Dark Matter with Lee Smolin

A personal reflection on why Prof. Smolin became a scientist, and what life as a scientist is like, followed by an introduction to the mystery of dark matter.

Massey Lecture - Other location

Time, cosmology and quantum foundations

I argue that quantum mechanics cannot usefully  be extended to a theory of the whole universe, so the task of quantum foundations is to discover that cosmological theory which reduces to quantum mechanics when restricted to small subsystems of the universe.  I argue that that cosmological theory will be based on a global notion of physical time which implies the distinction between past, present and future is real and objective.  These motivate two examples of novel formulations of quantum theory: the real ensemble formulation and the principle of precedence.  Ea

Energy diffusion from relativistic spontaneous localization

We discuss energy diffusion due to spontaneous localization (SL) for a relativistically-fast moving particle. Based on evidence from relativistic extensions of SL we argue that non-relativistic SL should remain valid in the particle rest frame. This implies that calculations can be performed by transforming non relativistic results from the particle rest frame to the frame of the observer.

Q2C Wrap - Up

In this closing session, festival panelists will look back over the preceding ten days to review what we've learned about the Quantum, the Cosmos, and Ideas for the Future.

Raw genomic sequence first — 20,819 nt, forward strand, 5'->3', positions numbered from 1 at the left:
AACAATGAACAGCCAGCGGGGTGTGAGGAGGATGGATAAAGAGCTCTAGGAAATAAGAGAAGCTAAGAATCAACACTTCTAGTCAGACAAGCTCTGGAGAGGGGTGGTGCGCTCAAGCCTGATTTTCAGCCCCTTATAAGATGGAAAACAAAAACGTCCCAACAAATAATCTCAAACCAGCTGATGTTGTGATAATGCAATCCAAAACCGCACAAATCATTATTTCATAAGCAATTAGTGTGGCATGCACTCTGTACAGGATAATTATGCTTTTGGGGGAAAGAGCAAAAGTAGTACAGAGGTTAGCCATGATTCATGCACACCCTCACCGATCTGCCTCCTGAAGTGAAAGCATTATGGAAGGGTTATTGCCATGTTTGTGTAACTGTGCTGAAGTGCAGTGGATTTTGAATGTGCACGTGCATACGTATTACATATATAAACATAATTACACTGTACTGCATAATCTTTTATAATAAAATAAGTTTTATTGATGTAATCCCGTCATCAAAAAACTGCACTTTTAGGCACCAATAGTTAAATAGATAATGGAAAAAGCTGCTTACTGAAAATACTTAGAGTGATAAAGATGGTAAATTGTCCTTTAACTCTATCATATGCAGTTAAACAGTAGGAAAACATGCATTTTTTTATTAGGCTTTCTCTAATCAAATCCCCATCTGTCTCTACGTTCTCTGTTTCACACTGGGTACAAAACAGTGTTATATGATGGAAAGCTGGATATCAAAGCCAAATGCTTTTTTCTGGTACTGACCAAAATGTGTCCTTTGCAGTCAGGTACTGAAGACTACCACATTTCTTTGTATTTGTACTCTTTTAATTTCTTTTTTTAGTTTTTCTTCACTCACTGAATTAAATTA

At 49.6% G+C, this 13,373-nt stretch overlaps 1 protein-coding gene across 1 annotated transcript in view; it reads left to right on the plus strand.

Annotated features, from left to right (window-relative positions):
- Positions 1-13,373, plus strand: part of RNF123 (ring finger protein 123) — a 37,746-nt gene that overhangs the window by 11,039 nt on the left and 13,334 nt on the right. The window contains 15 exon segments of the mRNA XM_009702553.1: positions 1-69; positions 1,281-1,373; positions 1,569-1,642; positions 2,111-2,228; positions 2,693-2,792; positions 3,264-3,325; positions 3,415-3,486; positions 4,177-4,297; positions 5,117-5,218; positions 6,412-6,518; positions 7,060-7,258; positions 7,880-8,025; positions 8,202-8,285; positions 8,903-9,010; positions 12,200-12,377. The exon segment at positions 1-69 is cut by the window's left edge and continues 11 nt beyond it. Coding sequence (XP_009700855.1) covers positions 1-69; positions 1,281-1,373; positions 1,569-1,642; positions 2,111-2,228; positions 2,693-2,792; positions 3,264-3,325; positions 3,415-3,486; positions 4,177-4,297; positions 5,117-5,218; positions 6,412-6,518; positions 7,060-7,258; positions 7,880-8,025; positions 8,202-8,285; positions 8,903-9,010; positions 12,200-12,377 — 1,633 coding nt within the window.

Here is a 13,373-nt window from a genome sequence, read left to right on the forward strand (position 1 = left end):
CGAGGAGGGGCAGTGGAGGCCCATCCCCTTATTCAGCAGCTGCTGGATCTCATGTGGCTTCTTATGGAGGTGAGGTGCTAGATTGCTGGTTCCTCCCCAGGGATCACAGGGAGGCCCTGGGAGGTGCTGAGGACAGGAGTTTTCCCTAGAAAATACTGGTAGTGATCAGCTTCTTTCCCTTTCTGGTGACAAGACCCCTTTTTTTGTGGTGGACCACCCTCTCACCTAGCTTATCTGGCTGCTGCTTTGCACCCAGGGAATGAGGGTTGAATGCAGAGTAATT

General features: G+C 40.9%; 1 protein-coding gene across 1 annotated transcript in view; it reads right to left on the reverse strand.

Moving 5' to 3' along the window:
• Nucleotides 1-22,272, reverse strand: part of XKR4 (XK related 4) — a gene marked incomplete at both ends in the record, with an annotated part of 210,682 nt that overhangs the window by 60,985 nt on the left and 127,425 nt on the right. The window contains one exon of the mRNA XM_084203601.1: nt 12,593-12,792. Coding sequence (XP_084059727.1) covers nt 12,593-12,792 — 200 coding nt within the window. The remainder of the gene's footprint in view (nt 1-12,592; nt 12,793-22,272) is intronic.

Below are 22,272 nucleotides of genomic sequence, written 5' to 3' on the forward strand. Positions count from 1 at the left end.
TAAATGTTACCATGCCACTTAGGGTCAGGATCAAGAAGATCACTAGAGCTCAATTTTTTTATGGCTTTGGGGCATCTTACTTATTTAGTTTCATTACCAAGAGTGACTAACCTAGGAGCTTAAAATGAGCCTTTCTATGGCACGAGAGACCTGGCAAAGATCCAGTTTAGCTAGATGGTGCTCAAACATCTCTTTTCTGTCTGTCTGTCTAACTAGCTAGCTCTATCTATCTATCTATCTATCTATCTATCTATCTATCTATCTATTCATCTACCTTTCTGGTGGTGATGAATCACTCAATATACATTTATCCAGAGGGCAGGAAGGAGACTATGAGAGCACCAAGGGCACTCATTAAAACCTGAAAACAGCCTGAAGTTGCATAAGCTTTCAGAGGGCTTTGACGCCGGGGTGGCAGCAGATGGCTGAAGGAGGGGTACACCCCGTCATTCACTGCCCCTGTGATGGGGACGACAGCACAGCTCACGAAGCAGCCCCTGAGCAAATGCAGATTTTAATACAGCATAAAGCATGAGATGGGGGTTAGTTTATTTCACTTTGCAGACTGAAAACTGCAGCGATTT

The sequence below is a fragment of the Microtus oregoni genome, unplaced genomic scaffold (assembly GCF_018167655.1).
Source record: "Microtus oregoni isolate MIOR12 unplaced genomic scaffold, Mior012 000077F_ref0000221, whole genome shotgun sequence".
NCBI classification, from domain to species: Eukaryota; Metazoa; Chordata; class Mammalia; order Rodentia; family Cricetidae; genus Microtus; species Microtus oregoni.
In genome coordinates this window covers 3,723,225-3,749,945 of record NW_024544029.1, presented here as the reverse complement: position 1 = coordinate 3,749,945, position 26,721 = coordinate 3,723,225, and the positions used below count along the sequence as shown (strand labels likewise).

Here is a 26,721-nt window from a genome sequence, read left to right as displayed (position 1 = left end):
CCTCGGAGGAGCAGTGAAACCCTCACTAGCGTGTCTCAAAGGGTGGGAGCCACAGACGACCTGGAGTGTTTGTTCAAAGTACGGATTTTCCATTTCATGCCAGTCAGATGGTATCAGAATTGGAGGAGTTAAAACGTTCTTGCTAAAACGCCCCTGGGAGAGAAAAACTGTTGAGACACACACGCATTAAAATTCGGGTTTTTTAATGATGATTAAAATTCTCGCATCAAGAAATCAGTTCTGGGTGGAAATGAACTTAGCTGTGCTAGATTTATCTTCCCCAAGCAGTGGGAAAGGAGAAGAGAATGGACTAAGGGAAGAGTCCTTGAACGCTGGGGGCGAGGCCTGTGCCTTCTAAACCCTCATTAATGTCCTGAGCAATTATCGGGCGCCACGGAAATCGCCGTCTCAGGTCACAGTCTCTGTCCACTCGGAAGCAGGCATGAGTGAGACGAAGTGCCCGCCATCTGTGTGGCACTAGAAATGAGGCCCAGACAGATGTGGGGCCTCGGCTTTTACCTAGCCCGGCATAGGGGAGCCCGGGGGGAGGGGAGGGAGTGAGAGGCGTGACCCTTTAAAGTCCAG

Lecture Series presented by KPMG - The Origin of the Universe and the Arrow of Time

One of the most obvious facts about the universe is that the past is different from the future. We can turn an egg into an omelet, but can't turn an omelet into an egg. Physicists have codified this difference into the Second Law of Thermodynamics: the entropy of a closed system always increases with time. But why? The ultimate explanation is to be found in cosmology: special conditions in the early universe are responsible for the arrow of time.

Lecture Series presented by KPMG - Life, the Universe and Nothing: Life, and Science, in an Ever Expanding Universe

Over the last decade our picture of the universe has changed almost as much as it had in the preceding century. As a result, our picture of the future, both of the universe, and life within it, has dramatically altered as well. This talk will begin by reviewing the recent revolutionary developments in cosmology, and then address several fascinating questions that have arisen as a result of our discovery that the dominant energy of the universe resides in empty space: Can life be eternal in an eternally expanding universe,?

Detecting Modified Gravity in the Stars

Screened Scalar-Tensor gravity such as chameleon and symmetron theories allow order one deviations from General Relativity on large scales whilst satisfying all local solar-system constraints. A lot of recent work has therefore focused on searching for observational signatures of these

Axiverse Cosmology and the Energy Scale of Inflation

Ultra-light axions (m_a
I will also present preliminary results of constraints to this model using up-to-date cosmological observations, which verify the above picture. The parameter space is interesting to explore due to a strongly mass dependent covariance matrix, motivating comparisons between Metropolis-Hastings and nested sampling. Finally I discuss fine-tuning and naturalness in these models.

Transporting non-Gaussianity from sub- to super- horizon scales

The non-Gaussian statistics of
the primordial density perturbation have become a key test of the inflationary
scenario of the very early universe. Currently many techniques are used to
calculate the non-Gaussian signatures of a given model of inflation. In
particular, simple super-horizon techniques such as the deltaN formalism are
often used for models with more than one field, while more technical field
theory techniques, referred to as the In-In formalism, are typically used for